City Hunter Episodes 1-5



What a ride this show is! I’ve been meaning to watch this show as it has been touted as the show to get someone addicted on kdramas. I can definitely see why: exciting action, captivating leads, intense political machinations and sweet romance. This show has something for everyone, which probably explains why it was such a ratings monster during its time.

The premiere was so busy and fast-paced that I was worried it was going to be yet another action-packed, soulless drama, but the pace mellowed in subsequent episodes, providing space for the characters to breathe while also advancing the plot very swiftly. Not many shows are able to do both pacing and character development well, but somehow this show has found that fine balance while also breathing life into commonly used tropes.

The separated parent and child trope is so commonly used in kdramas, but most shows delay any possible sighting or reunion till the second half of the drama. Not in this show! We’re at episode 3 and Yoon Sung has already seen his mum, which complicates an already tense relationship between him and Jin Pyo.

I’m really loving the characterisation of Yoon Sung. What I like is that he is driven by revenge but he is being smart about it and not blindly following the desires of Jin Pyo, his adopted father. What he says about Jin Pyo losing his comrades but him losing his family captures his predicament so perfectly. Jin Pyo is blinded by rage and vengeance; he would kill anyone (possibly even his own son) just to avenge his comrades. Yoon Sung, however, still wants to live a guilt-free, peaceful life after he has completed his mission. His motivations are clearly laid out and perfectly relatable, which make him such an enjoyable character to watch.

The struggle between Yoon Sung and Jin Pyo also adds a layer of intrigue and tension because we not only have them trying to take out the Council of Five, but we have both of them trying to outwit and outsmart each other through the “first one to the target” battle. Nonetheless, the battle is not a simple no-holds-barred winner takes all as they know each other so well, have learnt from each other and still care for each other. What could therefore have been a straightforward assassination attempt for Yong Hak (the upcoming presidential candidate) in episodes 4 to 5 becomes an exciting battle between Yoon Sung and Jin Pyo, ultimately with Yoon Sung saving Jin Pyo from the lift and persuading Jin Pyo that his methods may be better because Yong-hak would have been hailed as a champion of democracy if he died today.

While Yoon Sung’s interactions with Jin Pyo are full of energy and high-strung, his interactions with Kim Na Na are so natural and genuine. There’s always such a wonderful ease and joy when we see both of them on screen, teasing each other and getting to know one another. Park Min Young really excels in these hero/heroine dramas, just like in Healer. However, what makes her character stand out is that she’s not a damsel in need of saving; in fact, she possesses both the mental agility and physical prowess to defend herself. And she clearly enjoys being in the heat of action and being the heroine – after saving Yong-hak, that look of pride and joy in her face is so evident. Regardless of how dire her circumstances may be, Na Na always remains fiercely independent, which is what I like about her. She never declares she needs anything and in fact, is offended when  Yoon Sung tries to step in gallantly with his money and wealth of resources to try to ‘save’ her. This is where Yoon Sung needs to grow in, because while his intellect and resources may easily help him win the battles, winning someone’s heart certainly takes more respect and honour.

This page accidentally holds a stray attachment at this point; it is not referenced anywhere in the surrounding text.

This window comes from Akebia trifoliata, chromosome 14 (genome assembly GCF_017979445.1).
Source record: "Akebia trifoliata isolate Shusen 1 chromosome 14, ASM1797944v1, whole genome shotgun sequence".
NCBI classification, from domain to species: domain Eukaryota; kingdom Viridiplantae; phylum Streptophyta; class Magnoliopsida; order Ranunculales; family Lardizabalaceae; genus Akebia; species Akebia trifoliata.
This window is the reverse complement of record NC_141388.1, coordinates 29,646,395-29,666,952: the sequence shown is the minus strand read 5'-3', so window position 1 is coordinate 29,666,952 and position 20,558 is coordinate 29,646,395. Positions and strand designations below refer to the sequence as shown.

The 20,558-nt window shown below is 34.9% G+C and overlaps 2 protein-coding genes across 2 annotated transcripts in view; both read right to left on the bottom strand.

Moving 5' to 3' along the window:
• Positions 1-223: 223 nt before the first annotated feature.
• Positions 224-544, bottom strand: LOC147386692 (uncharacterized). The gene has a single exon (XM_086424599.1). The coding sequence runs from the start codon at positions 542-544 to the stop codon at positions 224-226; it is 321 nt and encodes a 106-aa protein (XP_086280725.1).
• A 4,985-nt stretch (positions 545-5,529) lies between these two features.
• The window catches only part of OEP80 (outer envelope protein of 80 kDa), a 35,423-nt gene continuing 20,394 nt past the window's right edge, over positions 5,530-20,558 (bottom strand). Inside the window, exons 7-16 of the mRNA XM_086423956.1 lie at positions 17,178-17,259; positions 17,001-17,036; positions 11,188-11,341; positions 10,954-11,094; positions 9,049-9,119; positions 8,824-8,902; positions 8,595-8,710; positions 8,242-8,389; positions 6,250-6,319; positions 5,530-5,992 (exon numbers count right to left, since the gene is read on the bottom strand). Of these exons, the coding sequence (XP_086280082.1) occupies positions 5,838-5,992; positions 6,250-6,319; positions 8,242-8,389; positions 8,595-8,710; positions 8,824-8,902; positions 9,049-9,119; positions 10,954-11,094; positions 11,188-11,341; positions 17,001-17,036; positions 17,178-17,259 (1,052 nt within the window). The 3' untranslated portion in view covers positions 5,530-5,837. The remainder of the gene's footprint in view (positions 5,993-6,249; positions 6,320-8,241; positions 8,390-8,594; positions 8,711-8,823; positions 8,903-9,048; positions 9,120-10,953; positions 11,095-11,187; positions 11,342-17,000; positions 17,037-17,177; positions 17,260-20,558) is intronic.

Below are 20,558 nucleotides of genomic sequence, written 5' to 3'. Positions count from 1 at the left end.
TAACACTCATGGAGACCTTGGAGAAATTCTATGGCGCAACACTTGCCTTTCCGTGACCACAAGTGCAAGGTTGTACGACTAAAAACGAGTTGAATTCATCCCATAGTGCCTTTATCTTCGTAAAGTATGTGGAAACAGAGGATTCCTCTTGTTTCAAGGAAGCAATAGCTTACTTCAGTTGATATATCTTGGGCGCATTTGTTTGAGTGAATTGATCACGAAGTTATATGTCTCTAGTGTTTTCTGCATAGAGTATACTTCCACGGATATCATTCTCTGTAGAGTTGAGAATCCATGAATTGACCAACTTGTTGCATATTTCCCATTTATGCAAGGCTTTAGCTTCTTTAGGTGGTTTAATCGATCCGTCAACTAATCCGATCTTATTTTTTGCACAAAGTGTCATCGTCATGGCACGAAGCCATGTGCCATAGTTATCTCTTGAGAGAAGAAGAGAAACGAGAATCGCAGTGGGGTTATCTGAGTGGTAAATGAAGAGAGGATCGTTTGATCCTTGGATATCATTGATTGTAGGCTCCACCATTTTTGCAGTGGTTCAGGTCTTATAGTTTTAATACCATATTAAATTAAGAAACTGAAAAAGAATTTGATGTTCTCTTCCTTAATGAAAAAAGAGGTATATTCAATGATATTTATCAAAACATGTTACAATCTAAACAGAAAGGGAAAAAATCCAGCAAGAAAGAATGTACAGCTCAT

A minor complaint I have is that I wish the politicians that Yoon Sung were up against were just a tad more capable and an equal match to him, at least in intellect if not strength. Since he barely disguises himself when he’s in “City Hunter” mode, I’m surprised that none of these highly capable politicians have managed to muster up the resources to identify and locate him. I always prefer our bad guys and good guys to be equally matched, but of course, it’s early in the series and our so-called “good guys” now have the first mover advantage. I’m sure as we progress through the Council of Five, they will wisen up and start taking more decisive action to defend themselves against Jin Pyo and Yoon Sung. Of course, we can foresee that the cracks will further deepen between the two of them before being recovered and that will definitely add to the complication.

I can’t wait to finish watching the rest of this series!

Voice Season 2: Premiere


I skipped Season 1 of Voice, but decided to give Season 2 a go since the show received such high ratings. Lee Jin Wook joining the cast as psychopathic detective Kang Dong Woo was another motivation for me, because I truly enjoyed his performance in Nine.

Looks like Voice 2 off to a great start with the premiere already breaking OCN’s records.

From what I’ve read, what I can expect is a gritty, dark, fast-paced drama with gruesome murders and intriguing crime-solving. The premiere definitely met those expectations. The first few minutes were so difficult to watch. From there, the episode just takes off in a breath-taking pace with a hostage situation on a train followed by the death of Kang Kyung Hak and then a quick moving investigation that takes place on the go as both Dong Woo and and Kwon Joo set off on a separate paths to find the one who placed the accelerator in Kyung Hak’s car. We are introduced to the villain, who is resourceful and bent on taking down the team. The cinematography is beautiful and I loved the car chase being shot from the top of the winding road, with the voiceover of our villain creepily telling the story of how Eskimos hunt down wolves. In short, I can definitely see why this show is popular as it is energetic and exciting.

It’d be interesting to see how Dong Woo’s psychopathic abilities of reading a crime scene immediately to identify the criminal’s actions and intents complement Kwon Joo’s voice profiling abilities. Already in this premiere, we see Dong Woo’s hints about the shoes serving as an important piece to help Kwon Joo link together what she sees about the skim marks on the road. I have to admit I’m fascinated by the concept of a voice profiler and watching her at work is nothing short of fascinating as she uses nothing but sounds to reconstruct a sequence of what happens.

However, the show’s fast and exciting pace can be a pitfall as the characters were barely fleshed out and many times, merely seemed as chess pieces to move the plot ahead where required. I’ve read reviews about the characterisation being weak in Voice and I’m already seeing signs of this in the premiere. For me, the draw is always about the characters, their stories and motivations; however, this was sorely lacking from the premiere. Besides seeing the gruesome murder of his assistant in the first few minutes, we barely understand more about him.